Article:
Part Two – Exercise 2.1: Barr Extended

Make your own copy of Barr’s chart and extend it up to the year 2000 by including movements such as Pop Art. In a separate column list major events in politics and culture that you think have had some bearing on the kind of art practiced at the time.


Alfred Barr, Cubism and Abstract Art

Alfred H. Barr (1902 – 1981) an educated art historian became the first director of the new founded ‘Museum of Modern Art’ in New York in 1929. With the first Modern Art exhibition ‘Cubism and Abstract Art’ in 1936 in the USA curated by Barr he established not only a new platform for European modern art but also created a respected institution that after WWII became the centre for modernism in New York, the new capital for avant-garde art in the western world. With Barr’s deep analysis of form and eye for value of art he shaped the future of modern art for the next half-century (Butler, 2010). Or as S. Platt describes he created  ‘a durable model of the history of modernism and its major monuments’ (Platt, 1988).

The original Barr Chart, the frontispiece of the catalogue, is clearly centered around Cubism as  a main concern of modern art and with abstraction as its goal (geometric and non-geometric). I am wondering about Barr’s top-down approach with the future at the bottom. I would have down it most likely the opposite way – but this might be just a question of taste and/or to obtain a visually appealing diagram. Art history showed that Barr was right with advancing directions of geometric and non-geometric abstract art, but not right in his  goal of modern art. Although Greenberg supported later Barr’s position, new critique raised in the context of post-modern art. Nevertheless, the catalogue was long time in print and it is excellent that MoMA made it digitally available on their website (->  View the publication )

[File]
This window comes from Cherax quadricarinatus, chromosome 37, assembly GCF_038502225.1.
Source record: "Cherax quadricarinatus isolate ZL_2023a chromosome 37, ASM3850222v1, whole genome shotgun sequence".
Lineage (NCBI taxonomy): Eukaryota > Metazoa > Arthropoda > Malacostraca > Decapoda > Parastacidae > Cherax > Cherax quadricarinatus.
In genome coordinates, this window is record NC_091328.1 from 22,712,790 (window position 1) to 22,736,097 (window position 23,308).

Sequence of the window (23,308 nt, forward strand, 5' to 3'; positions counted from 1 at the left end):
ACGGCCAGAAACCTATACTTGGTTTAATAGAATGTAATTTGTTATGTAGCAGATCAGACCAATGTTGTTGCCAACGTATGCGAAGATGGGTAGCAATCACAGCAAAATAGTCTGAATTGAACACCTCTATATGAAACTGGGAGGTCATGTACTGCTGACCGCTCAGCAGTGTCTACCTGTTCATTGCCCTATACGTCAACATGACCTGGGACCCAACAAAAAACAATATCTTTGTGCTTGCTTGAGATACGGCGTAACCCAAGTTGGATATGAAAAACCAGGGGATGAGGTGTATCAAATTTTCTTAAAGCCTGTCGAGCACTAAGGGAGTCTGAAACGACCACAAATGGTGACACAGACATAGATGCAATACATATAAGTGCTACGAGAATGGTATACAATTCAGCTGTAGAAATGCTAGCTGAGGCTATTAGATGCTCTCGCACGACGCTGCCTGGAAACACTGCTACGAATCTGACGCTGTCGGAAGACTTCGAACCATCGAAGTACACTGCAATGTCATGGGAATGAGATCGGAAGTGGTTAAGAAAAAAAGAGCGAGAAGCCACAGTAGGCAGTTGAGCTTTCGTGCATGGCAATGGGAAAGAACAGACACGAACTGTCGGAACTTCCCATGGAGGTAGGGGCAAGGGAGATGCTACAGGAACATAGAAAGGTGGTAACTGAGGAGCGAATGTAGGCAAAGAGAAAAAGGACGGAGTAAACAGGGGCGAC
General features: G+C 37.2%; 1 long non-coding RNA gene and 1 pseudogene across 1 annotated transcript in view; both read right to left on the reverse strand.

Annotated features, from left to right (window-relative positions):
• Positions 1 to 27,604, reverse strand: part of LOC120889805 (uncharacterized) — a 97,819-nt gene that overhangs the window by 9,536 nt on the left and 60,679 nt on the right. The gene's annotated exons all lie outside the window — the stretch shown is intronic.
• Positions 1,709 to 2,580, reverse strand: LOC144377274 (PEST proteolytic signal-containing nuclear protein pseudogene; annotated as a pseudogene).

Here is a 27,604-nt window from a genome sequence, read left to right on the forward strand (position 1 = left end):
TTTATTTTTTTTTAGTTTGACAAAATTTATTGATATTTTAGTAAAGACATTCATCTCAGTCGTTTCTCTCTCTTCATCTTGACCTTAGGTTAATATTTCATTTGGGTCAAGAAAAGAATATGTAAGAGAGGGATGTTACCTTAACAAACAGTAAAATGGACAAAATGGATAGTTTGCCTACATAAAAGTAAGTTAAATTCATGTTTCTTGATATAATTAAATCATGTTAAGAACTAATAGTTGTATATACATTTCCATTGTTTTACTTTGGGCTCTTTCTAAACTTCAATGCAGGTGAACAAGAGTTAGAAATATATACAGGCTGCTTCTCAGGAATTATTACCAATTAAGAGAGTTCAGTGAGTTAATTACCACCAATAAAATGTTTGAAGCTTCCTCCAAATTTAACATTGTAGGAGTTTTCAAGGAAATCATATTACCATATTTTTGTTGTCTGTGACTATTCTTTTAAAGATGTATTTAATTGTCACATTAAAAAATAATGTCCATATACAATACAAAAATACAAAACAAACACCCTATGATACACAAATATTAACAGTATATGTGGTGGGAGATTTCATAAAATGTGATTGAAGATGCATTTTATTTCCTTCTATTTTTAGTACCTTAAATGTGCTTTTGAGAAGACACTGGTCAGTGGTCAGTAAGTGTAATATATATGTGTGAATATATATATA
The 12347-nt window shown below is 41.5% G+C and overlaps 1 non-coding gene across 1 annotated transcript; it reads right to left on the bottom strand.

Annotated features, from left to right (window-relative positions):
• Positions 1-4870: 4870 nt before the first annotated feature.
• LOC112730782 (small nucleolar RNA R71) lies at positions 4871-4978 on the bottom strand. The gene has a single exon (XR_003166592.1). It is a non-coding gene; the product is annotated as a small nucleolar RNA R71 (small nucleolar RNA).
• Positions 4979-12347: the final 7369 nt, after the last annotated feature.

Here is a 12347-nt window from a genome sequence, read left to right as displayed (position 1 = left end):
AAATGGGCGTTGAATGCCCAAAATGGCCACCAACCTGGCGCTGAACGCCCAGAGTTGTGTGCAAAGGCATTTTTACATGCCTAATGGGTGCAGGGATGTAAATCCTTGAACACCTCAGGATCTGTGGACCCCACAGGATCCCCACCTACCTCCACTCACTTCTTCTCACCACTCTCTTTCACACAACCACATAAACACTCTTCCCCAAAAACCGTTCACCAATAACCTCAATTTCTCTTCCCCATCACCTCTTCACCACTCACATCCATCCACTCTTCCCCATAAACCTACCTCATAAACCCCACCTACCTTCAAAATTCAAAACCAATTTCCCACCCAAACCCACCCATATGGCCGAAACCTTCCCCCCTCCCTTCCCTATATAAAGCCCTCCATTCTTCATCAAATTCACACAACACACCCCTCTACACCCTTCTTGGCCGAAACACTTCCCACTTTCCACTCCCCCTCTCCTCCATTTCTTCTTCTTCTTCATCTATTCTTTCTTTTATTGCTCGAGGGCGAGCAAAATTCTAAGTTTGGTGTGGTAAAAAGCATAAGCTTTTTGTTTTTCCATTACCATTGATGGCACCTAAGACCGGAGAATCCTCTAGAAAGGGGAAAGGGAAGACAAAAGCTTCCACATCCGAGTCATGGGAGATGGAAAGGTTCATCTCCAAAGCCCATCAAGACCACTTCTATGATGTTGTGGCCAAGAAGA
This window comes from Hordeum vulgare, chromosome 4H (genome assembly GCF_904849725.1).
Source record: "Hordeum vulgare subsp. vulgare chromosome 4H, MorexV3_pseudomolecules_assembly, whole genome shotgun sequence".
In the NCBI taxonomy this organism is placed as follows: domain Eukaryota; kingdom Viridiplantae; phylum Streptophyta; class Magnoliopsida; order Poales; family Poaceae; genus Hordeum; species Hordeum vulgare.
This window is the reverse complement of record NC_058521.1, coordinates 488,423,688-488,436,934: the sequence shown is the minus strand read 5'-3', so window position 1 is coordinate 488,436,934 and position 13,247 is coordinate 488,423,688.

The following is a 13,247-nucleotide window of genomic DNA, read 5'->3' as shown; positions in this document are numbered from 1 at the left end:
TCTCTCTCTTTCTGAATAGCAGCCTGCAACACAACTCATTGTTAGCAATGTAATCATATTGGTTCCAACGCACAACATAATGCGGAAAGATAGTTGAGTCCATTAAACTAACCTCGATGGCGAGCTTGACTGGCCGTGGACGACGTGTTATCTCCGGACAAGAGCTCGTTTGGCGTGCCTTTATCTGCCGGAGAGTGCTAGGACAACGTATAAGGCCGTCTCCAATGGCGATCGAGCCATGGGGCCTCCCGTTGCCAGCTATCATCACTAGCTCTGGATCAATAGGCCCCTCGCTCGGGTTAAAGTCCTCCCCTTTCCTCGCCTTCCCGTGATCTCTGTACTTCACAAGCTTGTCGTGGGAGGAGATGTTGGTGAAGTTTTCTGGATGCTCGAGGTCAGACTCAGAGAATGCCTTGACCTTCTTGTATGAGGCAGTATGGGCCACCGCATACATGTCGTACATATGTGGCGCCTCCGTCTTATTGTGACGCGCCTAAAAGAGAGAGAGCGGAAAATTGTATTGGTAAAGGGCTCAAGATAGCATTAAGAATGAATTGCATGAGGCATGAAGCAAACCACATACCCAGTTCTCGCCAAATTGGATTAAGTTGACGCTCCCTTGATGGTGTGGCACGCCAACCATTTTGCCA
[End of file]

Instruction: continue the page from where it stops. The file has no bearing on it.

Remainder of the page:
One can see a bull shape made of the lines in the lower half, with the circle under the word ‘Cubism’ as the horns of the bull. I really like this kind of embedding anther layer of images resp. meaning. This kind of visualisation of ‘facts’ can be seen either as a genealogy of art movements or as a causal diagram. Which way we look at it, it gives a powerful visual message to the observer with an underlying sense of authority of the creator and a believe in ‘true facts’.

Chart of modernist art history by Alfred H. Barr, 1936

Fig. 1: Chart of modernist art history by Alfred H. Barr, 1936

Visualisation of ‘facts’ – Information graphics:
On the internet one can find all various ways of visualization and visual tools to communicate ‘facts’ effectively e.g. Lombardi diagrams, evolutionary trees, Feynman diagrams, and various timelines. And much more searching for keywords ‘Information Graphics’ or ‘Data Visualization’ etc. Fascinating area for creative articulation – at times the question can be what is more important: the data or the visual impact. How do the two relate to each other? Especially in high performance companies the easy and rapid grasp of information is key.
The chart by Alfred Barr is truly not the only way to visualize art history. Barr’s interest in Modernism before WWII in 1936 led his chart be centered around Cubism. One can group or split charts in all different ways. One example to group by art, architecture and photography categories: